Nik Stauskas has exploded in his second season in Ann Arbor. He’s shooting 45 percent from three, 55 percent from two, has increased his assists and decreased his turnovers, and has upped his free throw rate considerably, and he’s a threat to score from anywhere in John Beilein’s halfcourt offense. His two-point jump-shot selection could be better, but that’s his only offensive weakness. He has no problem creating his own shot. During Michigan’s 10-game winning streak, he’s scored in double-figures in every single contest.
6. Jabari Parker – Duke. Last Week: 4
2013-14 stats: 18.8 PPG, 8.1 RPG, 111.9 oRTG
Jabari Parker scored an ugly 21 points against Pittsburgh last weekend. His putrid 7-of-19 shooting featured a handful of wild threes and contested twos. Parker needs to realize he has other offensive weapons around him and try not to do too much. When Parker played second and third fiddle in the second half, it allowed Andre Dawkins to go off and sink six three-pointers to blow the game wide open.
5. Marcus Smart – Oklahoma State. Last Week: 2
2013-14 stats: 17.3 PPG, 4.3 APG, 110.9 oRTG
After praising his consistency and the fact that he stepped up following the injury of Michael Cobbins, Marcus Smart turned in two rotten performances last week. He fouled out against West Virginia, scoring just four points on seven shots and three turnovers. On Monday night, he once again struggled offensively. He tried to take over the game, using up 50 percent of Oklahoma State’s possessions in 25 minutes and scoring 22 points. The problem? He was 6-of-18 and missed six free throws.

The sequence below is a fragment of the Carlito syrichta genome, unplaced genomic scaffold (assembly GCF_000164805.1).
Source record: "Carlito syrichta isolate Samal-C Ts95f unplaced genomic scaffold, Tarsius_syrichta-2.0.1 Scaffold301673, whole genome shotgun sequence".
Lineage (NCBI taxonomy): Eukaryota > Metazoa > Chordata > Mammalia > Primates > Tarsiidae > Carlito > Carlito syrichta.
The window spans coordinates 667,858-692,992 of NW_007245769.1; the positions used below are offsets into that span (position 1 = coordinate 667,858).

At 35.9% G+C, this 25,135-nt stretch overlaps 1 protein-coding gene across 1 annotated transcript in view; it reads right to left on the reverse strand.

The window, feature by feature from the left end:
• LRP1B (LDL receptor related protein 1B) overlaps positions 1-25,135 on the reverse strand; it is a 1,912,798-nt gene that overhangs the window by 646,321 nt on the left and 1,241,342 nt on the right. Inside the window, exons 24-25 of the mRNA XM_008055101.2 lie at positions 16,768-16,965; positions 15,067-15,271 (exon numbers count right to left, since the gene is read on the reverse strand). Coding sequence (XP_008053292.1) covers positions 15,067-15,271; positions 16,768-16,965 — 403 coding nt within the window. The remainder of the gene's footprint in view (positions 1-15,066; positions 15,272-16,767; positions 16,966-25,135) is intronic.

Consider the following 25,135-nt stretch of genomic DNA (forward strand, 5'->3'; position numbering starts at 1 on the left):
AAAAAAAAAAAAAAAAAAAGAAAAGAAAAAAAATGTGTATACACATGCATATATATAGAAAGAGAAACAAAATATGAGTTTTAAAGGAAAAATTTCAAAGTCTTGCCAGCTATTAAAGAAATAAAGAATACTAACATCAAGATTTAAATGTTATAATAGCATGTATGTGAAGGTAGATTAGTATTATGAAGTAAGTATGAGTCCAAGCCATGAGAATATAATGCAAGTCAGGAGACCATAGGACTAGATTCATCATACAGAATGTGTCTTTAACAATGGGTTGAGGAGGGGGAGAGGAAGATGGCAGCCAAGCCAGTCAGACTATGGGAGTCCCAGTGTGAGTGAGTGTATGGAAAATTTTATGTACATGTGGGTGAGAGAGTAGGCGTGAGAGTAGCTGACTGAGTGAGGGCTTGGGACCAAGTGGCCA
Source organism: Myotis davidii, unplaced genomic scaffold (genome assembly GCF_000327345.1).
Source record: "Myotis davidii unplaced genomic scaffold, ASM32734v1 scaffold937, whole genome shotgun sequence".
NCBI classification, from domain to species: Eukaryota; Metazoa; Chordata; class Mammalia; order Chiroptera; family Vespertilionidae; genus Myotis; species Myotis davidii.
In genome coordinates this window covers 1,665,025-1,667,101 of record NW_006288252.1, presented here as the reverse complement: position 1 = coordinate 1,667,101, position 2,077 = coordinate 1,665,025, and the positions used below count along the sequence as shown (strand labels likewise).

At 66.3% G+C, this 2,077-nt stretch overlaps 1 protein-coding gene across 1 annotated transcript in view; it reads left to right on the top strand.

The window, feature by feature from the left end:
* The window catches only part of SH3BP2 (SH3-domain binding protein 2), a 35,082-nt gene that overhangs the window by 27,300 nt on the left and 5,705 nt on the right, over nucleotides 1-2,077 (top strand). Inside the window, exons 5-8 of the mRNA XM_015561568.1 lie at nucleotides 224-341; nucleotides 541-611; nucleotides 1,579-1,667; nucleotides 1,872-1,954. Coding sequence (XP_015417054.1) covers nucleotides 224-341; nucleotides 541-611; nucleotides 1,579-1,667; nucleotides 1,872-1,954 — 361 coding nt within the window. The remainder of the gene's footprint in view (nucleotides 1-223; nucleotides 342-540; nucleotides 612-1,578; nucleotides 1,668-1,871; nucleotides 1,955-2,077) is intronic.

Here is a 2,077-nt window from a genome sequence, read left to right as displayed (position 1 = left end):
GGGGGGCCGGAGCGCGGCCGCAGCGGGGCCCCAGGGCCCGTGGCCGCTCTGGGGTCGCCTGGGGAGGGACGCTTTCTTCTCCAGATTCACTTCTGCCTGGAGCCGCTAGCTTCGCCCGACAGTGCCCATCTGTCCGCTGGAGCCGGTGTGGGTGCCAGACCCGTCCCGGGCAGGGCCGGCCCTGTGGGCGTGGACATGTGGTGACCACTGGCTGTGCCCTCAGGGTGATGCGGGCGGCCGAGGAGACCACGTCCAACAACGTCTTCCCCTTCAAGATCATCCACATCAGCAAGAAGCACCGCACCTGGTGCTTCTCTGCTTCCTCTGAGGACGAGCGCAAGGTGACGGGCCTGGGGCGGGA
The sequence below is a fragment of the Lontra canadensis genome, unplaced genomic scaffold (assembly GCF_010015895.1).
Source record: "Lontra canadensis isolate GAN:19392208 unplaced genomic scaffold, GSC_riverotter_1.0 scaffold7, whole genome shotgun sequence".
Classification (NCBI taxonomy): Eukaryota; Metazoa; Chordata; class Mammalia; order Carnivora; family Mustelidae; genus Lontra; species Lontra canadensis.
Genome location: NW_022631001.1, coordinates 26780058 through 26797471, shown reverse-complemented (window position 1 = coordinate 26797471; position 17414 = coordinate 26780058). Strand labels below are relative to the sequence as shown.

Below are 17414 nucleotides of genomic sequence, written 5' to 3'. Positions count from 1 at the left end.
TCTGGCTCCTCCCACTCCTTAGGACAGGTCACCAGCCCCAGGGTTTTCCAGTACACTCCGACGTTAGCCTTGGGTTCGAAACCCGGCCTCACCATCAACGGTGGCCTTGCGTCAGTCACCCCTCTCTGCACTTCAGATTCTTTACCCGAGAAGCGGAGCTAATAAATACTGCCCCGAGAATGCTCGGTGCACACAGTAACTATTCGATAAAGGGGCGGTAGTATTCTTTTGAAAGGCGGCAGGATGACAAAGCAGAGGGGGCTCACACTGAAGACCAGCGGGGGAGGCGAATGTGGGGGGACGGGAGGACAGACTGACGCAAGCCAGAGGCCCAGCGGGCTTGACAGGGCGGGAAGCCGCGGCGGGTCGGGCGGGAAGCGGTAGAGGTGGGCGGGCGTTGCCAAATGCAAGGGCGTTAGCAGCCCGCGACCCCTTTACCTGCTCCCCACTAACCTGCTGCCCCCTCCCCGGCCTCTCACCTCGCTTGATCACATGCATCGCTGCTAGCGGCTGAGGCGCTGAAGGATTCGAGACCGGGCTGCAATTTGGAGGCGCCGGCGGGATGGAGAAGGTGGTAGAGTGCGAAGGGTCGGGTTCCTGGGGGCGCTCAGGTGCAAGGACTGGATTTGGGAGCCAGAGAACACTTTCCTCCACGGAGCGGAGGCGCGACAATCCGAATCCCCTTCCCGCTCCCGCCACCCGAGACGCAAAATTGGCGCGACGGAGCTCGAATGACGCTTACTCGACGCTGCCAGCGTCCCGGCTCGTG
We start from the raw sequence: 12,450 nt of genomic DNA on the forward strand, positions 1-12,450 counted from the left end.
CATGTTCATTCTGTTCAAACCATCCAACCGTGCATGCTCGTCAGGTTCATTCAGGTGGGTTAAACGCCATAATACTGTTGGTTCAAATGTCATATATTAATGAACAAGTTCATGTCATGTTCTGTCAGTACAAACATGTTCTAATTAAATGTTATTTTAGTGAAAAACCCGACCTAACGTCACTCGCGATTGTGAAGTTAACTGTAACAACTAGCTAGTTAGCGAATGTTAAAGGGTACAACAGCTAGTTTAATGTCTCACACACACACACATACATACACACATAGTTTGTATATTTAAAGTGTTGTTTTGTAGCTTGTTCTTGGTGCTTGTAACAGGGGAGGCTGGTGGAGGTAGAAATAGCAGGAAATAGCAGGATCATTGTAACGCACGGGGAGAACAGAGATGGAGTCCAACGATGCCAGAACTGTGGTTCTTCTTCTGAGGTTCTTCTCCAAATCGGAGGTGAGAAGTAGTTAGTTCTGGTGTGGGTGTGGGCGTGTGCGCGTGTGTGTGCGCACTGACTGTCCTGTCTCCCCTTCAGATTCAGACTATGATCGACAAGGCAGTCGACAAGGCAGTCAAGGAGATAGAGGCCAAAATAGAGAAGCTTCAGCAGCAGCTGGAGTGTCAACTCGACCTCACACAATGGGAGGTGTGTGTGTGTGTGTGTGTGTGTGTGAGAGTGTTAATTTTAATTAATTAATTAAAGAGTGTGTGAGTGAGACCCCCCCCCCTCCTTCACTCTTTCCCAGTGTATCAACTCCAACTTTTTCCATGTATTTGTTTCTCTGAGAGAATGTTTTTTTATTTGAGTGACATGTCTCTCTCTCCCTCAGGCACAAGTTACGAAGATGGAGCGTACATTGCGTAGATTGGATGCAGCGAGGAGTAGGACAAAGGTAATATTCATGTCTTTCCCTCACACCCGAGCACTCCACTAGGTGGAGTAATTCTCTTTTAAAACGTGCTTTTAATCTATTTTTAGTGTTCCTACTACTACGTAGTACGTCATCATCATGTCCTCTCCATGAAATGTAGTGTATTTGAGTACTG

4. Shabazz Napier – Connecticut. Last Week: 3
2013-14 stats: 17.4 PPG, 5.8 APG, 120.4 oRTG
Shabazz Napier is on a roll as Connecticut is once again looking like a threat in March. The Huskies are crushing teams in the AAC behind Napier’s scoring bursts. He’s averaging over 25 points per game during the last four contests while still excelling as UConn’s point guard. He ensured UConn wouldn’t lose twice against Houston this season by dropping 19 points in the first 29 minutes of Thursday night’s game.
3. Tyler Ennis – Syracuse. Last Week: 5
2013-14 stats: 12.3 PPG, 5.3 APG, 121.4 oRTG
There’s going to be a common theme for Tyler Ennis and Nick Johnson here. Both guards aren’t afraid of taking the big shot, and for Ennis, taking over the second half has been his game. Ennis followed up spectacular performances against Boston College, Miami and Pittsburgh with 16 of his 18 points coming in the second half against Wake Forest. Syracuse was sputtering offensively throughout the game, but Ennis delivered two early buckets in the second half and continued his dominance by getting to the paint for easy floaters and layups. His hesitation move is arguably the best in college hoops and constantly keeps defenders off-balanced, allowing the not-so speedy Ennis to get to the rim.
2. Nick Johnson – Arizona. Last Week: 8
2013-14 stats: 16.7 PPG, 2.5 APG, 121.1 oRTG
Arizona’s Nick Johnson has evolved into the most well-rounded guard in the country. He can guard the opposing teams’ best perimeter player but also has an array of offensive moves that make him extremely tough to guard. As Arizona battled Utah down the stretch, Johnson constantly called for the ball. He hit two late shots — a mid-range jumper and a three-pointer in the final minute — to give the Wildcats a 58-55 lead. Overall, his shooting splits are fantastic: 82.3 percent around the rim, 40 percent on jumpers, and 38.7 percent from three, according to Hoop-Math.com.